Very Rare C. Bechtler Quarter Eagle, MS62
(1837-42) $2 1/2 C. Bechtler Quarter Eagle, 64G. 22C. MS62 NGC.
K-11, R.6. All coins are products of their circumstances, and
private coinages such as the Bechtler gold pieces of the
southeastern United States show many of their influences in raw,
unpolished ways. While the Bechtler coinage is silent on the more
sordid side of the Piedmont gold rush -- the infamous "Trail of
Tears," in its narrowest sense, refers specifically to U.S. forces'
removal of Cherokee from gold-containing lands and the subsequent
thousand-mile forced march to present-day Oklahoma -- coins such as
this quarter eagle speak to later developments in the area's
nascent gold economy.
K-11, 64 Grains, Uneven '22'
While Georgia-based Templeton Reid was the first notable private gold coiner of the Piedmont Gold Rush, the Bechtler family were metallurgical pioneers in North Carolina. As described in Donald Kagin's Private Gold Coins and Patterns of the United States, Christopher Bechtler, Sr. was born in Phorzheim, Baden, in 1782. (Kagin refers to Baden, in present-day Germany, as a "Grand Duchy." While this was true at the time of the Bechtler family's immigration to the United States in 1829, at the time of Bechtler Sr.'s birth, Baden was a margraviate within the decaying Holy Roman Empire.) Bechtler Sr., an expert metallurgist, brought along his sons Charles and Augustus, as well as a nephew also named Christopher. Though they initially settled in the north -- the family arrived in New York City and applied for citizenship and set up shop in Philadelphia -- within a year of arrival, they bought land in Rutherford County in North Carolina and moved down there, where they began a coinage dynasty.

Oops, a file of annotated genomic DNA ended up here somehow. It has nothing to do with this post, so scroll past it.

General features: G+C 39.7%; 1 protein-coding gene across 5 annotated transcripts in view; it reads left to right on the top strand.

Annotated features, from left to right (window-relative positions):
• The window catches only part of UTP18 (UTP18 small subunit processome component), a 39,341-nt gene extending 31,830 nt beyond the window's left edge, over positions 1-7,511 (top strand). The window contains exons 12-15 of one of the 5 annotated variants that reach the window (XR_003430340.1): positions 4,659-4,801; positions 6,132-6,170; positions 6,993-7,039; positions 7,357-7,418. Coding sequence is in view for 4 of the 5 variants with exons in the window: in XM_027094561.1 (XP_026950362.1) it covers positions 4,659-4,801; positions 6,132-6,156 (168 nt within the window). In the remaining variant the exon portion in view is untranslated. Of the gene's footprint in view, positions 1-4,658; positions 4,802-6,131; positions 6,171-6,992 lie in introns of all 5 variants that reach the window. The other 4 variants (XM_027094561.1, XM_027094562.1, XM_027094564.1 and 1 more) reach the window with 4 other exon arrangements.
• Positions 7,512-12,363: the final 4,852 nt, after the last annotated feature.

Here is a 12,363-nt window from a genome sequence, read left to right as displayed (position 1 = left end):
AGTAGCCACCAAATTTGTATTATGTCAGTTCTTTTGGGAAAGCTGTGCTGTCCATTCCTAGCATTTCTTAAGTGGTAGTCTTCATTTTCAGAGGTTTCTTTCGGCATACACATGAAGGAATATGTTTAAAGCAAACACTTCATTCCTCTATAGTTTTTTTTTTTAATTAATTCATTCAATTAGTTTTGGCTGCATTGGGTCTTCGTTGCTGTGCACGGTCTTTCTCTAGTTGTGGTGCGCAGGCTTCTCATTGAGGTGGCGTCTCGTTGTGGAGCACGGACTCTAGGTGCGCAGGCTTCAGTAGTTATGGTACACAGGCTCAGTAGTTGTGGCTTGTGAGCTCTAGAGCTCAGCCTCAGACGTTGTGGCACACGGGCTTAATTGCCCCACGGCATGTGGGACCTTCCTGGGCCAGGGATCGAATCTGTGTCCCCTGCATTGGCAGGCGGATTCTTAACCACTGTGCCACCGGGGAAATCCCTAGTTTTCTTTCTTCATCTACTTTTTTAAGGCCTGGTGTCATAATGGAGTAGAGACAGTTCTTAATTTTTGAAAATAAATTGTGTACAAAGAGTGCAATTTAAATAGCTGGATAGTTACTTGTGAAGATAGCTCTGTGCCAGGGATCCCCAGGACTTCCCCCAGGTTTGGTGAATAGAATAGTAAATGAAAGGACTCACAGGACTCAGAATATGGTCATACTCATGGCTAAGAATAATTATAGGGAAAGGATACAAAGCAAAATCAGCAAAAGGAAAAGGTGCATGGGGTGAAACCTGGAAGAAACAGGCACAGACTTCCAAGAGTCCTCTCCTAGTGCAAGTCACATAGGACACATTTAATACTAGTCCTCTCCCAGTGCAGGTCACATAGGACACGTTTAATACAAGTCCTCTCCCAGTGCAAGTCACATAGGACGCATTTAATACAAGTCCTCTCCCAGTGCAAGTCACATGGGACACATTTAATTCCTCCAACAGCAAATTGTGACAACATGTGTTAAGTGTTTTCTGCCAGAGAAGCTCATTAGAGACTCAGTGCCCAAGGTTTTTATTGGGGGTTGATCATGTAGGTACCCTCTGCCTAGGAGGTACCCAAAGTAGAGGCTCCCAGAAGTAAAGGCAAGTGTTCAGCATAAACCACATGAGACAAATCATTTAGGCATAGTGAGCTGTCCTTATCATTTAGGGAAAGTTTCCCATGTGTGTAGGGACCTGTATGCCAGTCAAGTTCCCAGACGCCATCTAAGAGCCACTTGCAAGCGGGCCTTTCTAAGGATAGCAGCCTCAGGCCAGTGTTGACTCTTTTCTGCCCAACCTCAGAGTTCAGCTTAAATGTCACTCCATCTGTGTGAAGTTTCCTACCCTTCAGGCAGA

This 64-grain C. Bechtler quarter eagle is undated but was struck either just before or contemporaneously to the Charlotte Mint's earliest years of operation. Its orange-gold surfaces are lightly abraded but unworn and considerably reflective, especially on the denomination side. The uneven placement of the paired "2" symbols (for 22 carats) underscores what must have been rough coinage conditions, though slightly rarer "Even 22" coins were struck at the same weight limit. Listed on page 373 of the 2013 Guide Book. (NGC ID# 2B9G, PCGS# 10073)
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